Wrong!! the next morning it was still in residence and after a bit of flapping about (mainly by me) we caught it and were able to read its leg number. We then tried 118500 for pigeon help lines and after some false starts ended up with the number for the Royal Racing Pigeon Association. They informed us it was a Wednesbury bird
(Oh! thats the place next to IKEA on the M5/M6 interchange says I to myself as nobody listens to my drivel (the curious fish would undoubtedly disagree)... and nobody can call me geographically challenged!).
The Royal Racing Pigeon Association told us to feed it for a couple of days and then withdraw the feeding and shoo it away. So that is what we did.
Have you ever tried to shoo a pigeon which does not want to be shooed?.
We decided to 'harden our hearts' and continue not feeding it.
After five days with us (including it standing pathetically next to our patio table whist we were eating) it disappeared. Thirty six hours later it was back looking depressed (I really have no idea if pigeons suffer from depression?) and definitely in need of a feed. So we found a few bits of corn, peanuts and bread and it noshed away happily.
By this time I was convinced that this was either a very confused young bird or a bird more geographically challenged than myself  (or both). So the Curious Fish and I decided more positive action was needed. We needed to find out it's owner's telephone number if we could.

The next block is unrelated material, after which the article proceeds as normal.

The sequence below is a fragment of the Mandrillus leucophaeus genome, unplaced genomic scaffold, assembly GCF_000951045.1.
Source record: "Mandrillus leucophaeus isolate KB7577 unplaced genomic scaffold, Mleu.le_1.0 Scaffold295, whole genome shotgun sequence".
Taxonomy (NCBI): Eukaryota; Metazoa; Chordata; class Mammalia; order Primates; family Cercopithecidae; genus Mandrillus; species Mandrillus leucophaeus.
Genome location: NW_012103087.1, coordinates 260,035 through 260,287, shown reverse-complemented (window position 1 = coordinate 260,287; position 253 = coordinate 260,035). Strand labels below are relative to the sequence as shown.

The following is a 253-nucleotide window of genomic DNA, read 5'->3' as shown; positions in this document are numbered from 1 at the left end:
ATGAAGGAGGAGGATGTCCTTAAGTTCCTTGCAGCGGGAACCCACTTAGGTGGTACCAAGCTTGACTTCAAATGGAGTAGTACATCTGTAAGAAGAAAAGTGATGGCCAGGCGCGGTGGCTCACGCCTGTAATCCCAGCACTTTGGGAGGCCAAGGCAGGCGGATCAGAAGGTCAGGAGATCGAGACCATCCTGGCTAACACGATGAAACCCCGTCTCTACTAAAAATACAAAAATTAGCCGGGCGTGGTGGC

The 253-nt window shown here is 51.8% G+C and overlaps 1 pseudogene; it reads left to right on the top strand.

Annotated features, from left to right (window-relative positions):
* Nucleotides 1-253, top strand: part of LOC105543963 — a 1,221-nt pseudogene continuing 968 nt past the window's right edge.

The Curious Fish trawled the internet for information and even had a couple of telephone conversations with the long suffering wife of a pigeon fancier in Derbyshire. This very helpful lady who seems to know quite a bit about pigeons by default informed the Curious Fish that many owners wrote their telephone numbers on the underside of the birds flight feathers?. Its up on the roof with its wings folded.!!
In the meantime I rang the Royal Pigeon association once again and after a bit of research they came up with the owners name and number. I was advised not to ring the owner until the bird was 'contained'. Oh heck!!
I found a box (six bottle French Merlot...empty of course) and hatched plans as to how I was going to catch a bird which was now happily ensconced on our garage roof. After much more flapping from me and the liberal use of food bribes, the bird was contained within the box and I duly rang the owners number. (Wednesday 13 July). I was told the owner was on holiday until Sunday 17th and that he would have to be rung on his holiday and that he would then ring me to discuss what to do. After several hours (and no call) we let the poor bird out of the Merlot Box, fed it and it once more took up residence on our Garage Roof.